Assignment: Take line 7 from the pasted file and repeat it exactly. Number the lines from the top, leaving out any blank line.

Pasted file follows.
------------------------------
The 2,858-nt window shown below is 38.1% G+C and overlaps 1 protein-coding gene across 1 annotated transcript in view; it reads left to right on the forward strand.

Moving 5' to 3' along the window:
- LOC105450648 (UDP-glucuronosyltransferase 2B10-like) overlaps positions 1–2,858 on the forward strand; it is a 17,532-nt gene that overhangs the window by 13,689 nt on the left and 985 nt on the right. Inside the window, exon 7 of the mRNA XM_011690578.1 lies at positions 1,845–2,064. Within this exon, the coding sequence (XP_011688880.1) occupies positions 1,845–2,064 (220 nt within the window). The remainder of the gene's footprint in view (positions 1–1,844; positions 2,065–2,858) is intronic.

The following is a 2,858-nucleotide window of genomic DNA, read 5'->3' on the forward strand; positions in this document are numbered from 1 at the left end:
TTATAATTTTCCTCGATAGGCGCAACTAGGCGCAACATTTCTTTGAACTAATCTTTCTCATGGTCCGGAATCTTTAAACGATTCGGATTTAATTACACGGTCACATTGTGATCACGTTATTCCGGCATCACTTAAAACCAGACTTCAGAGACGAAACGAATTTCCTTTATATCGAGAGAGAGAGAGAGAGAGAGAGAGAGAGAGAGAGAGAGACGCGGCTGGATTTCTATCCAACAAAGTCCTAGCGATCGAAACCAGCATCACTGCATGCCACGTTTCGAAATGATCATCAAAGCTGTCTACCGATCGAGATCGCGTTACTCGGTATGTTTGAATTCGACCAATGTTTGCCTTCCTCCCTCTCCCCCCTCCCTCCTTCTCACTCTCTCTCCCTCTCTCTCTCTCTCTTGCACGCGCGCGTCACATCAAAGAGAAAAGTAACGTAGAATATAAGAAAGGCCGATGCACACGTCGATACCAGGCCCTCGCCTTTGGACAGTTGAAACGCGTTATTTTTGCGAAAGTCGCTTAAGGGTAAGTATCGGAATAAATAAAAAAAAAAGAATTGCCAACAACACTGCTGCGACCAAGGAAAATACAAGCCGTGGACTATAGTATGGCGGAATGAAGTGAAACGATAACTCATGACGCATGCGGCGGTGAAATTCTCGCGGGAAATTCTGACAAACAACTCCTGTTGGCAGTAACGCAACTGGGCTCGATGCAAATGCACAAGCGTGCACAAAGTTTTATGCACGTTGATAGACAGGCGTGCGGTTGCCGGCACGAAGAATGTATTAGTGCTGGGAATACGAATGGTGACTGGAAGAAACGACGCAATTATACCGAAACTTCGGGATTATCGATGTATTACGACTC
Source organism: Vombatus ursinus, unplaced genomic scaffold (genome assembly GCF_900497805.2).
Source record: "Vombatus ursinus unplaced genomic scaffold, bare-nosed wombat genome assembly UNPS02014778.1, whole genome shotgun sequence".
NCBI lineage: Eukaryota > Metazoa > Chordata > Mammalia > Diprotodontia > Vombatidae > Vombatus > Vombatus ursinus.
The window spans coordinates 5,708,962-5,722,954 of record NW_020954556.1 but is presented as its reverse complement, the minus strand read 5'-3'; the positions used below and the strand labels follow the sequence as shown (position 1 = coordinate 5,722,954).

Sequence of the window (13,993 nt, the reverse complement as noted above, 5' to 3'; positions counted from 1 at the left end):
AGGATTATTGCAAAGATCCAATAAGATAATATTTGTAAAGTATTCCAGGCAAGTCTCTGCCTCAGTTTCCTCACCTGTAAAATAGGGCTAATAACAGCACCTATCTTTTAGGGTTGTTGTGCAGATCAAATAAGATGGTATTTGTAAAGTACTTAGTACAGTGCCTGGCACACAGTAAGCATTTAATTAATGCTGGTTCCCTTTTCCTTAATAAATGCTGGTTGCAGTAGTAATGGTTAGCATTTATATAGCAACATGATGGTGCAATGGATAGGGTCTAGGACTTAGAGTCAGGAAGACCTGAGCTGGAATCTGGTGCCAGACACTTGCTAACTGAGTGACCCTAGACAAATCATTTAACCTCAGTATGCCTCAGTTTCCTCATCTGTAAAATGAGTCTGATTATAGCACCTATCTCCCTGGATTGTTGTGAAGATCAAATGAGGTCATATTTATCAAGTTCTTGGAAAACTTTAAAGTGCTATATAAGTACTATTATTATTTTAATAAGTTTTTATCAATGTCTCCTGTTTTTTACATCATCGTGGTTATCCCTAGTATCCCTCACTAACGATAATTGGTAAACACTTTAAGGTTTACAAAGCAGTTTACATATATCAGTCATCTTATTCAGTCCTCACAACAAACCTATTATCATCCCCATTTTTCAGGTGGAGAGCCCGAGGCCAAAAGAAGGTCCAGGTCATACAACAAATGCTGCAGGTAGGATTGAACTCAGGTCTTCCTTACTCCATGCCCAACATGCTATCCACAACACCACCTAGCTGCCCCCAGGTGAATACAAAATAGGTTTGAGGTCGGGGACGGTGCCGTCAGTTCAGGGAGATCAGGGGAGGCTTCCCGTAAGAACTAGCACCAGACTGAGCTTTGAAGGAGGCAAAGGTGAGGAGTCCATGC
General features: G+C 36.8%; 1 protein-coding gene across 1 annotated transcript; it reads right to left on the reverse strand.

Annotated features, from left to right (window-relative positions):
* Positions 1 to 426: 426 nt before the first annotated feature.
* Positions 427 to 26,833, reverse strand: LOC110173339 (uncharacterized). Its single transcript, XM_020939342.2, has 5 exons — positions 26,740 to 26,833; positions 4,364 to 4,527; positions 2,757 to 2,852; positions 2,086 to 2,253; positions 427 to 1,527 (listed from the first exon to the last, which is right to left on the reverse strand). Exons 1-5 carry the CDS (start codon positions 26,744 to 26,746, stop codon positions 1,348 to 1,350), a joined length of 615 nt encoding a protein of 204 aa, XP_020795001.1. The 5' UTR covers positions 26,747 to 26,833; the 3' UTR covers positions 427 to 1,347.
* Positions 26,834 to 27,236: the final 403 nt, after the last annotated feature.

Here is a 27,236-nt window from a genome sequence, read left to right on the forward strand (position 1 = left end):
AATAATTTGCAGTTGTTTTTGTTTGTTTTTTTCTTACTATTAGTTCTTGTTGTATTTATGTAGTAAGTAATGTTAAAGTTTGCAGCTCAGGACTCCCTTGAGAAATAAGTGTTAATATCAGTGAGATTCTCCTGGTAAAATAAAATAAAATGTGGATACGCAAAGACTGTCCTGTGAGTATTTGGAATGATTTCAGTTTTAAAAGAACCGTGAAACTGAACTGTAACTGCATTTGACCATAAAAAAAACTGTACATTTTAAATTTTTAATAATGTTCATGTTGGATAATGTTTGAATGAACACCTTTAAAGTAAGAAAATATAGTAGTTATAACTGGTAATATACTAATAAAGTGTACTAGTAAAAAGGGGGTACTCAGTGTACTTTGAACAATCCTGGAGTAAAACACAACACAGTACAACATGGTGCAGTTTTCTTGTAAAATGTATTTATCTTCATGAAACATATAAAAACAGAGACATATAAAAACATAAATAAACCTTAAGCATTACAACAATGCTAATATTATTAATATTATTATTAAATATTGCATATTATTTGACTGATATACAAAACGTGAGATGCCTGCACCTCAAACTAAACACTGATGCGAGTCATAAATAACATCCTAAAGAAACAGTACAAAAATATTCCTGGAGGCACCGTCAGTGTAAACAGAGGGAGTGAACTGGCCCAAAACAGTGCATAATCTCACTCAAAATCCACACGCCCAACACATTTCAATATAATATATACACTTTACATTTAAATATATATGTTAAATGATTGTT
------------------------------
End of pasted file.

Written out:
Source record: "Vombatus ursinus unplaced genomic scaffold, bare-nosed wombat genome assembly UNPS02014778.1, whole genome shotgun sequence".